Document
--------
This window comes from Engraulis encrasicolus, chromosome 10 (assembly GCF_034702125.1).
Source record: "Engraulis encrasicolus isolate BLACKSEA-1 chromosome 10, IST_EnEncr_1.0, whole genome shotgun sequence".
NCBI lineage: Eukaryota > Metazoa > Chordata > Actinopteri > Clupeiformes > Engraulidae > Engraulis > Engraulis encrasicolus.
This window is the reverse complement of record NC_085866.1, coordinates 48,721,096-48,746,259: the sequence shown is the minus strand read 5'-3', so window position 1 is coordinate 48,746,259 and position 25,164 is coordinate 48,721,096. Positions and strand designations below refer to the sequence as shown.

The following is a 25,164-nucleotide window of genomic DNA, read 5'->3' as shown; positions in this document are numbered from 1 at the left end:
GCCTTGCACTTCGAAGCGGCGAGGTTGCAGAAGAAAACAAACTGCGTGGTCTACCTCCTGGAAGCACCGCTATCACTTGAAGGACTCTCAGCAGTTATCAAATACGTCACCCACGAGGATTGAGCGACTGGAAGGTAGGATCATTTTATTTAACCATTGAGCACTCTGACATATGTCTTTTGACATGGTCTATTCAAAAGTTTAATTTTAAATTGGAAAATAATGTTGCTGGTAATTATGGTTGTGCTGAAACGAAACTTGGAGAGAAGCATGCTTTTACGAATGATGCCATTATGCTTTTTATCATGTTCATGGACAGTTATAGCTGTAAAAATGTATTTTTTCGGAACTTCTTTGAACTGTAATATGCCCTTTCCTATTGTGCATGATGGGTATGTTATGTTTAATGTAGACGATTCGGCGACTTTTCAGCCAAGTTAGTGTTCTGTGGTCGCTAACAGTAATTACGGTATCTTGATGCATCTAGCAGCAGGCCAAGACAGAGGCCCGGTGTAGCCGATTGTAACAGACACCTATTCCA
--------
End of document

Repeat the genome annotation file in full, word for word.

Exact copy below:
This window comes from Engraulis encrasicolus, chromosome 10 (assembly GCF_034702125.1).
Source record: "Engraulis encrasicolus isolate BLACKSEA-1 chromosome 10, IST_EnEncr_1.0, whole genome shotgun sequence".
NCBI lineage: Eukaryota > Metazoa > Chordata > Actinopteri > Clupeiformes > Engraulidae > Engraulis > Engraulis encrasicolus.
This window is the reverse complement of record NC_085866.1, coordinates 48,721,096-48,746,259: the sequence shown is the minus strand read 5'-3', so window position 1 is coordinate 48,746,259 and position 25,164 is coordinate 48,721,096. Positions and strand designations below refer to the sequence as shown.

The following is a 25,164-nucleotide window of genomic DNA, read 5'->3' as shown; positions in this document are numbered from 1 at the left end:
GCCTTGCACTTCGAAGCGGCGAGGTTGCAGAAGAAAACAAACTGCGTGGTCTACCTCCTGGAAGCACCGCTATCACTTGAAGGACTCTCAGCAGTTATCAAATACGTCACCCACGAGGATTGAGCGACTGGAAGGTAGGATCATTTTATTTAACCATTGAGCACTCTGACATATGTCTTTTGACATGGTCTATTCAAAAGTTTAATTTTAAATTGGAAAATAATGTTGCTGGTAATTATGGTTGTGCTGAAACGAAACTTGGAGAGAAGCATGCTTTTACGAATGATGCCATTATGCTTTTTATCATGTTCATGGACAGTTATAGCTGTAAAAATGTATTTTTTCGGAACTTCTTTGAACTGTAATATGCCCTTTCCTATTGTGCATGATGGGTATGTTATGTTTAATGTAGACGATTCGGCGACTTTTCAGCCAAGTTAGTGTTCTGTGGTCGCTAACAGTAATTACGGTATCTTGATGCATCTAGCAGCAGGCCAAGACAGAGGCCCGGTGTAGCCGATTGTAACAGACACCTATTCCA